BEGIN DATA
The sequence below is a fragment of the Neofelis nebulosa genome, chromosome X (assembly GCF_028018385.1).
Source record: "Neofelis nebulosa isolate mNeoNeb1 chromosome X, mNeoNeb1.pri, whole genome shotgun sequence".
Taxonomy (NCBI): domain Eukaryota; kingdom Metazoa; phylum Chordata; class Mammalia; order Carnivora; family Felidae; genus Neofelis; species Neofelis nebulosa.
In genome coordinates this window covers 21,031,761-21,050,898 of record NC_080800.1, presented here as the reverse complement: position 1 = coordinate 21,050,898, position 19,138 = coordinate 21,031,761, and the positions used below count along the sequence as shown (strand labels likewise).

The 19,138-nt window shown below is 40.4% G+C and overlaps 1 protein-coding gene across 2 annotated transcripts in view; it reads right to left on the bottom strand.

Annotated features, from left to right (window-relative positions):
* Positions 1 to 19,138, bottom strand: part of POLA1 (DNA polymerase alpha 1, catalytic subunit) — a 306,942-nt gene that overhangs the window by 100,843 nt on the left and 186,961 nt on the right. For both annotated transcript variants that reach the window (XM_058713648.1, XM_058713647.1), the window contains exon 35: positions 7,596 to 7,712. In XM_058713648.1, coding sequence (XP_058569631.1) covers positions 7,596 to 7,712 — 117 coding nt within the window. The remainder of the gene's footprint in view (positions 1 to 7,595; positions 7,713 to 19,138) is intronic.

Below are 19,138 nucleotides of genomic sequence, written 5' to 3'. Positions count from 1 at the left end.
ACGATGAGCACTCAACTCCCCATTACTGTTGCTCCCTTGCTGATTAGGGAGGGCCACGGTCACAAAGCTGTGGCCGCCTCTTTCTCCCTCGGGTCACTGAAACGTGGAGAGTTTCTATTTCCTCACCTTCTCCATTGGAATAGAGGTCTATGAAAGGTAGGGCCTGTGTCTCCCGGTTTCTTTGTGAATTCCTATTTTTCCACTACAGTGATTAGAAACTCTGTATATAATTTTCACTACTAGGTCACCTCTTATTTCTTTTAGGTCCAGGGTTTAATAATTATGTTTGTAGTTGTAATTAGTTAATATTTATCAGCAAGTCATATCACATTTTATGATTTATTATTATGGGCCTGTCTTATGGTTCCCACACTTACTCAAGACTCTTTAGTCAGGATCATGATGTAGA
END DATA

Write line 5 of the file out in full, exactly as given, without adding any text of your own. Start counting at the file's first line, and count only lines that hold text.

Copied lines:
The 19,138-nt window shown below is 40.4% G+C and overlaps 1 protein-coding gene across 2 annotated transcripts in view; it reads right to left on the bottom strand.